Traditionally, school has been a place where teachers test their students with questions and students prove their worth with answers. “Knowing things” is valued and “not knowing” is penalized by low grades and loss of privileges. What student would want to ask a question in this environment? Their question would indicate a lack of knowledge and diminish their worth in a system that rewards answers.

Our first step towards creating a space in which students are willing to ask questions is to build trust in our classroom communities. This is a prerequisite for students to feel safe enough to take the risk of admitting that there is something they do not know.

Small changes in language can go a long way toward shifting the culture around questions. André Sasser noticed this in her first few years of teaching. When she began, after a lesson she would ask, “Are there any questions?” Students rarely voiced any. She adjusted her language to, “What questions do you have?” or “Ask me three questions.” With these prompts, students began to stir.

This simple tweak made queries the expectation; students rose to that expectation and their questions flowed. They were fearless and asked questions that may have come off as too basic or obvious in a room that didn’t value such risk-taking. Simply using careful language to normalize and solicit questions can begin to change the culture.

My dad was primarily afraid of how other students might perceive him if he asked a question. Normalizing the act of asking, like Sasser has, sends a message to all students in the class that questions are to be valued, not mocked. In the next few sections, we’ll discuss more strategies for helping all students in the class to see the value in questioning rather than seeing it as a weakness.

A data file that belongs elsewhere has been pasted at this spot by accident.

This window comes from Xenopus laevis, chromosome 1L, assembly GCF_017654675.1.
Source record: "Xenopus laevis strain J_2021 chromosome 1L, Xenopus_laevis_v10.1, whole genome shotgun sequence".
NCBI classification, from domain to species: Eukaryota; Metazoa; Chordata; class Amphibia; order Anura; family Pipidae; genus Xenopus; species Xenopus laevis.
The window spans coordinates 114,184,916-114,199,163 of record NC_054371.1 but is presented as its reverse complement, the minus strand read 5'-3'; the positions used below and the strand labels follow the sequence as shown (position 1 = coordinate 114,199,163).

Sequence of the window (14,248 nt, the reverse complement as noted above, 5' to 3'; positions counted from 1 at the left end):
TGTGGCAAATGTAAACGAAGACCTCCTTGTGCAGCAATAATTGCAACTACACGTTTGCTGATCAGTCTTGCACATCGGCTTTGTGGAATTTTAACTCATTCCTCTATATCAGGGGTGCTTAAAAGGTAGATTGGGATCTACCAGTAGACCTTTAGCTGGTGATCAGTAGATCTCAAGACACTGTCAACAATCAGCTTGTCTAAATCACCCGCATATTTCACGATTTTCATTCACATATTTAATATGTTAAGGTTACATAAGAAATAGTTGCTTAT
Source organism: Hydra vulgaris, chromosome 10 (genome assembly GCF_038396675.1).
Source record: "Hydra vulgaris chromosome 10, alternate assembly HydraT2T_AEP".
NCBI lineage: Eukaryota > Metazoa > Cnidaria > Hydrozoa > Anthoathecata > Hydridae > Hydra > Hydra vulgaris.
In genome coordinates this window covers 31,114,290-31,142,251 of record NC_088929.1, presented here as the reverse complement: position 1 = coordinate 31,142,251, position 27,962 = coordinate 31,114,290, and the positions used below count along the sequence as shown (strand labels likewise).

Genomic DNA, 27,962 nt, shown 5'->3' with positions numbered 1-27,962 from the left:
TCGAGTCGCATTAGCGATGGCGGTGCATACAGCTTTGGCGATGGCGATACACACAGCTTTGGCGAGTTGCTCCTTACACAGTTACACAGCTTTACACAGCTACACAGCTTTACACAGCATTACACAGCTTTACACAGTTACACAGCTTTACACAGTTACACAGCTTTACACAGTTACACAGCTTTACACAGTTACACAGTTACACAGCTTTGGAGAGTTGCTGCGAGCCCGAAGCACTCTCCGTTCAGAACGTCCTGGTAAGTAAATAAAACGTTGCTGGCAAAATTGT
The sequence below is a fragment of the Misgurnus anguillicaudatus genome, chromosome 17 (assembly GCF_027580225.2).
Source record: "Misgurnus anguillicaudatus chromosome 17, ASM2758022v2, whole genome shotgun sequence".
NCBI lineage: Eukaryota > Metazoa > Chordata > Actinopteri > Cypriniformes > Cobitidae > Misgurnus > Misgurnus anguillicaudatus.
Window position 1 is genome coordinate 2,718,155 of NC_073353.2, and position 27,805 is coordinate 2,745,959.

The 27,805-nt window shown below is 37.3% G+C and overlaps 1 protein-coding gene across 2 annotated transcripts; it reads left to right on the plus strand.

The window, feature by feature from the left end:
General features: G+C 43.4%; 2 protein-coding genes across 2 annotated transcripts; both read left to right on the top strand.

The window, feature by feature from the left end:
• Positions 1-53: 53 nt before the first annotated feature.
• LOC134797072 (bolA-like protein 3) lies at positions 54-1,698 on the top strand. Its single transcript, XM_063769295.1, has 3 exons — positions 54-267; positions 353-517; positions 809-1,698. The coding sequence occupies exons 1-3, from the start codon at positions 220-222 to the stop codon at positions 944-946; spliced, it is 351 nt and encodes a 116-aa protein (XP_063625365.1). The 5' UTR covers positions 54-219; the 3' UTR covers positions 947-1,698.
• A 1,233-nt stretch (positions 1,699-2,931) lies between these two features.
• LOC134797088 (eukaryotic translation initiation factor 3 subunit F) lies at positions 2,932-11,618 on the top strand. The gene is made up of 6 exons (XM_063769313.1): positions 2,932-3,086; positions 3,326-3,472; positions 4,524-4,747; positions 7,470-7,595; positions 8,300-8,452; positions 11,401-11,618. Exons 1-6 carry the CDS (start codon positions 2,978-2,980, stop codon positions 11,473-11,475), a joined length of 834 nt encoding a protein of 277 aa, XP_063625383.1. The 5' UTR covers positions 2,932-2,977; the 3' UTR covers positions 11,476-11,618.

Helping your students get to know each other can also have an impact on building trust in your classroom community. You likely have noticed this in your own experiences. Some groups of students know each other well and have been in classes together for years. They are comfortable with each other and are willing to open themselves to the vulnerability associated with asking a question. Other groups of students, who have not built relationships with each other, will be quieter and less likely to admit when they don’t know.

Imagine a new student entering your class for the first time. This likely changes the dynamic for everyone. The new student often feels like they need to make a good impression and accordingly will answer questions they know the answer to but be less likely to take a risk by asking a question. Students who have been in your class may also be more cautious when it comes to speaking out in class, wanting to make a good impression on the newcomer. Over time, as relationships grow, lively inquiries and class discussions return.

Fortunately, teachers can actively help students build relationships with each other. One strategy is to provide students the opportunity to work collaboratively toward a common goal. Review games and team activities give students time to socialize with each other with enough structure to bypass the awkwardness of being in middle school. Healthy competition motivates students to engage with each other. Further, these activities reduce stress levels which helps the students feel more open to each other.

Another key strategy for helping students become comfortable with one another is to reduce your impact in the classroom. It’s all about giving students ownership of the content by honoring their thoughts and giving them time at the board to teach each other.

One powerful play is to invite students to present their work at the board every day, while you take a backseat, sitting off to the side somewhere. This physical action, ensuring that the presenting student is the only one standing, demonstrates that the student is in control of the room (Rowe, 2022, personal communication). By giving students the opportunity to control the room, they feel special and valued.

Excerpted from Creating Curious Classrooms: The Beauty of Questions by Emma Chiappetta. Published by ConnectEDD Publishing.